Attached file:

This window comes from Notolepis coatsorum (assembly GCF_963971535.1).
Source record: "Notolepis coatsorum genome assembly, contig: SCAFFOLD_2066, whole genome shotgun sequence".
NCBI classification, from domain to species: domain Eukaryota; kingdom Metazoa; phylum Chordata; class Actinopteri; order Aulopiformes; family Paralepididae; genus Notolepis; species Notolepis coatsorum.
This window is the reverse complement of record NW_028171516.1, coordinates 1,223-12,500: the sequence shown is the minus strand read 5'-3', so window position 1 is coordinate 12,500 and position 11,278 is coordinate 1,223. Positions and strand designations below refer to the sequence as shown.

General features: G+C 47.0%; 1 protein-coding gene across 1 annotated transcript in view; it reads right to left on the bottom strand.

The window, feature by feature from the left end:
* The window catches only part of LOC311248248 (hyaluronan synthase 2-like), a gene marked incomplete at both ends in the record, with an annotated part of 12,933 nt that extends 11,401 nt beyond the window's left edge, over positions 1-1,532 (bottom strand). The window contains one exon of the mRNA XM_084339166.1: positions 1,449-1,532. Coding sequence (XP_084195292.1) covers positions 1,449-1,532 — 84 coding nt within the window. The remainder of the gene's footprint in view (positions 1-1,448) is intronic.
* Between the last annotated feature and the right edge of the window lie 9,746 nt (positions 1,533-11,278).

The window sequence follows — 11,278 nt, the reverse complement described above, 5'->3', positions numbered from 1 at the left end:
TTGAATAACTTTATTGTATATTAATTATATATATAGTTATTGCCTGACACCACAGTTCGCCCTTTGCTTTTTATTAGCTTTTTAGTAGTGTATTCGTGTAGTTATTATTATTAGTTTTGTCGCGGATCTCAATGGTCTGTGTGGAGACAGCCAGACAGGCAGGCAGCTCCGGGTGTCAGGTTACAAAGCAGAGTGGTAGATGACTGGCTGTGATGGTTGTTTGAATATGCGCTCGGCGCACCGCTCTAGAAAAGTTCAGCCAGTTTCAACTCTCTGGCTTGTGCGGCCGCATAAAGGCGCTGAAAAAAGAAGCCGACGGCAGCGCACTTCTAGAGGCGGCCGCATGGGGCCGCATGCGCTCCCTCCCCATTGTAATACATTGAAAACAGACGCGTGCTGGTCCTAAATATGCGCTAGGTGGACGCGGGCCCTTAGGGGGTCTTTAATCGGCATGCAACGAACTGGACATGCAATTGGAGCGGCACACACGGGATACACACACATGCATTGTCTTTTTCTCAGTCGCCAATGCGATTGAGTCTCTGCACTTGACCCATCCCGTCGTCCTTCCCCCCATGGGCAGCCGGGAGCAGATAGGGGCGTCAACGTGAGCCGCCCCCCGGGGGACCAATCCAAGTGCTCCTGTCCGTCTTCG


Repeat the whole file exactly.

This window comes from Notolepis coatsorum (assembly GCF_963971535.1).
Source record: "Notolepis coatsorum genome assembly, contig: SCAFFOLD_2066, whole genome shotgun sequence".
NCBI classification, from domain to species: domain Eukaryota; kingdom Metazoa; phylum Chordata; class Actinopteri; order Aulopiformes; family Paralepididae; genus Notolepis; species Notolepis coatsorum.
This window is the reverse complement of record NW_028171516.1, coordinates 1,223-12,500: the sequence shown is the minus strand read 5'-3', so window position 1 is coordinate 12,500 and position 11,278 is coordinate 1,223. Positions and strand designations below refer to the sequence as shown.

General features: G+C 47.0%; 1 protein-coding gene across 1 annotated transcript in view; it reads right to left on the bottom strand.

The window, feature by feature from the left end:
* The window catches only part of LOC311248248 (hyaluronan synthase 2-like), a gene marked incomplete at both ends in the record, with an annotated part of 12,933 nt that extends 11,401 nt beyond the window's left edge, over positions 1-1,532 (bottom strand). The window contains one exon of the mRNA XM_084339166.1: positions 1,449-1,532. Coding sequence (XP_084195292.1) covers positions 1,449-1,532 — 84 coding nt within the window. The remainder of the gene's footprint in view (positions 1-1,448) is intronic.
* Between the last annotated feature and the right edge of the window lie 9,746 nt (positions 1,533-11,278).

The window sequence follows — 11,278 nt, the reverse complement described above, 5'->3', positions numbered from 1 at the left end:
TTGAATAACTTTATTGTATATTAATTATATATATAGTTATTGCCTGACACCACAGTTCGCCCTTTGCTTTTTATTAGCTTTTTAGTAGTGTATTCGTGTAGTTATTATTATTAGTTTTGTCGCGGATCTCAATGGTCTGTGTGGAGACAGCCAGACAGGCAGGCAGCTCCGGGTGTCAGGTTACAAAGCAGAGTGGTAGATGACTGGCTGTGATGGTTGTTTGAATATGCGCTCGGCGCACCGCTCTAGAAAAGTTCAGCCAGTTTCAACTCTCTGGCTTGTGCGGCCGCATAAAGGCGCTGAAAAAAGAAGCCGACGGCAGCGCACTTCTAGAGGCGGCCGCATGGGGCCGCATGCGCTCCCTCCCCATTGTAATACATTGAAAACAGACGCGTGCTGGTCCTAAATATGCGCTAGGTGGACGCGGGCCCTTAGGGGGTCTTTAATCGGCATGCAACGAACTGGACATGCAATTGGAGCGGCACACACGGGATACACACACATGCATTGTCTTTTTCTCAGTCGCCAATGCGATTGAGTCTCTGCACTTGACCCATCCCGTCGTCCTTCCCCCCATGGGCAGCCGGGAGCAGATAGGGGCGTCAACGTGAGCCGCCCCCCGGGGGACCAATCCAAGTGCTCCTGTCCGTCTTCG